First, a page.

I am a breastfeeding mother and i want to know if it is safe to use CCRIS 1909? Is CCRIS 1909 safe for nursing mother and child? Does CCRIS 1909 extracts into breast milk? Does CCRIS 1909 has any long term or short term side effects on infants? Can CCRIS 1909 influence milk supply or can CCRIS 1909 decrease milk supply in lactating mothers?
- DrLact safety Score for CCRIS 1909 is 1 out of 8 which is considered Safe as per our analyses.
- A safety Score of 1 indicates that usage of CCRIS 1909 is mostly safe during lactation for breastfed baby.
- Our study of different scientific research also indicates that CCRIS 1909 does not cause any serious side effects in breastfeeding mothers.
- Most of scientific studies and research papers declaring usage of CCRIS 1909 safe in breastfeeding are based on normal dosage and may not hold true for higher dosage.
- Score calculated using the DrLact safety Version 1.2 model, this score ranges from 0 to 8 and measures overall safety of drug in lactation. Scores are primarily calculated using publicly available case studies, research papers, other scientific journals and publically available data.
High plasma protein binding makes excretion into breast milk to be very low. Because the latter and a rapid elimination rate it is considered to be compatible with breastfeeding.
Data on excretion of diclofenac into milk are poor, but the drug has a short half-life and little glucuronide metabolite formation. Most reviewers consider diclofenac to be acceptable during breastfeeding. Other agents having more published information may be preferred, especially while nursing a newborn or preterm infant. Maternal use of diclofenac eye drops would not be expected to cause any adverse effects in breastfed infants. To substantially diminish the amount of drug that reaches the breastmilk after using eye drops, place pressure over the tear duct by the corner of the eye for 1 minute or more, then remove the excess solution with an absorbent tissue.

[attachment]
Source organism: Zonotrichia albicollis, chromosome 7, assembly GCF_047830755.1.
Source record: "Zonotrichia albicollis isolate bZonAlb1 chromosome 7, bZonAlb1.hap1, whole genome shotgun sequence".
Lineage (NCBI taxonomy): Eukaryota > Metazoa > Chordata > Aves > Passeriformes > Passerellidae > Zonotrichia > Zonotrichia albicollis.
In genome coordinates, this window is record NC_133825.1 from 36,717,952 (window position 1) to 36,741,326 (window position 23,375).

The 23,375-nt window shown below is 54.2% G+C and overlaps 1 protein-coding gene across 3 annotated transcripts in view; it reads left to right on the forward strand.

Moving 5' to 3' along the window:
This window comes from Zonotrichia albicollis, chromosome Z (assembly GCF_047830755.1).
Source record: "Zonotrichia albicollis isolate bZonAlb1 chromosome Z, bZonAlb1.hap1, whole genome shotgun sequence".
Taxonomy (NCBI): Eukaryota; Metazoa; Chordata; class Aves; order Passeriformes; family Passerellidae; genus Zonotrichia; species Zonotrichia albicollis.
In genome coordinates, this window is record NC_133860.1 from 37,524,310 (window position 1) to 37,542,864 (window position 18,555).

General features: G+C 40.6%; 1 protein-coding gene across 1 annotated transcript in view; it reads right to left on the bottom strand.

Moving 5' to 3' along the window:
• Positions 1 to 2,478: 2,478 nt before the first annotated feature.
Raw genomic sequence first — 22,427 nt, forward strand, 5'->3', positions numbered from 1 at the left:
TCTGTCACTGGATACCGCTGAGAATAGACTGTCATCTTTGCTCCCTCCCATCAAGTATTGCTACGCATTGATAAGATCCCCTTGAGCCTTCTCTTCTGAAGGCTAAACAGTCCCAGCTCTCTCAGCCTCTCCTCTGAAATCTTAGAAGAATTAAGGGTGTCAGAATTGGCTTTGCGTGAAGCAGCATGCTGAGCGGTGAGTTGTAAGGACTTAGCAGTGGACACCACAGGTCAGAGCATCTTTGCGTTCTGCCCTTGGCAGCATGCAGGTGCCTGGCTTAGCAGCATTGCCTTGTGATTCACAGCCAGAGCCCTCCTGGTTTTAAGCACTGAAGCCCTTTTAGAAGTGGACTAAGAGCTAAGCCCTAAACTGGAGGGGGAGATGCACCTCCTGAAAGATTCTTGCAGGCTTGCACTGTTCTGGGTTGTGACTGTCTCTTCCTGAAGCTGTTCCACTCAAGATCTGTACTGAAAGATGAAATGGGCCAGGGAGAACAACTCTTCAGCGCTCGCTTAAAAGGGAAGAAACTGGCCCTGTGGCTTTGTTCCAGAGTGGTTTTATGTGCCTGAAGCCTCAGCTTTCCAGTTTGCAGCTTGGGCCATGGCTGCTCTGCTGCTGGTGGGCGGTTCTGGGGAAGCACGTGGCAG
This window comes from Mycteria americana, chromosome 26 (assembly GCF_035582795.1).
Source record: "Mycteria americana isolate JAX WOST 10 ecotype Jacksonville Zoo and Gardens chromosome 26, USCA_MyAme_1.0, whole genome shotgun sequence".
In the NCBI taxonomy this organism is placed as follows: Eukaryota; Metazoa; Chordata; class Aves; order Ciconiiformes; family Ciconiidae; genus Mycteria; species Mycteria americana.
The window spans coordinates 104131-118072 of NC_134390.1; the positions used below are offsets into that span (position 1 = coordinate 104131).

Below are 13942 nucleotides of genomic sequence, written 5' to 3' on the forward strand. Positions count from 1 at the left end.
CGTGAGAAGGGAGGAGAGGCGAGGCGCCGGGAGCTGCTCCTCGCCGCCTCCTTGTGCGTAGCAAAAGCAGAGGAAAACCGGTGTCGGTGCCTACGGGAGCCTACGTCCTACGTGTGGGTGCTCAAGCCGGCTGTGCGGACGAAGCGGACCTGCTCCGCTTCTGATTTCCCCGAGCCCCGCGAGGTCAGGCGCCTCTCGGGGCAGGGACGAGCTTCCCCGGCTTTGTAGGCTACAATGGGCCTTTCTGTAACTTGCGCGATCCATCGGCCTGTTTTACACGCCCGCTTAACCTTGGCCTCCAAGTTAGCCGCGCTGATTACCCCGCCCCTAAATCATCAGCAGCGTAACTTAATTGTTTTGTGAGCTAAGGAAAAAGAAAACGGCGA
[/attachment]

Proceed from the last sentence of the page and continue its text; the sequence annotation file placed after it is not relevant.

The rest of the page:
In one study, 30 mothers undergoing elective cesarean section were allowed to use 25 mg diclofenac suppositories along with either spinal or spinal and epidural anesthesia with a local anesthetic after delivery. The spinal anesthetic group used an average of 56 mg of diclofenac on the day of delivery and 33 mg on the next day whereas the women receiving both spinal and epidural anesthesia used 21 and 18 mg. No mention was made of adverse effects on the breastfed infants. An breastfed infant developed urticaria on day 15 of life. Her mother had been taking diclofenac (dosage unspecified) for pain since her cesarean section delivery. Diclofenac is a possible cause of the urticaria; however, the infant had also received hepatitis B vaccination 7 days before and the authors thought that it was a more likely cause of the reaction.
: Information presented in this database is not meant as a substitute for professional judgment. You should consult your healthcare provider for breastfeeding advice related to your particular situation. We do not warrant or assume any liability or responsibility for the accuracy or completeness of the information on this Site.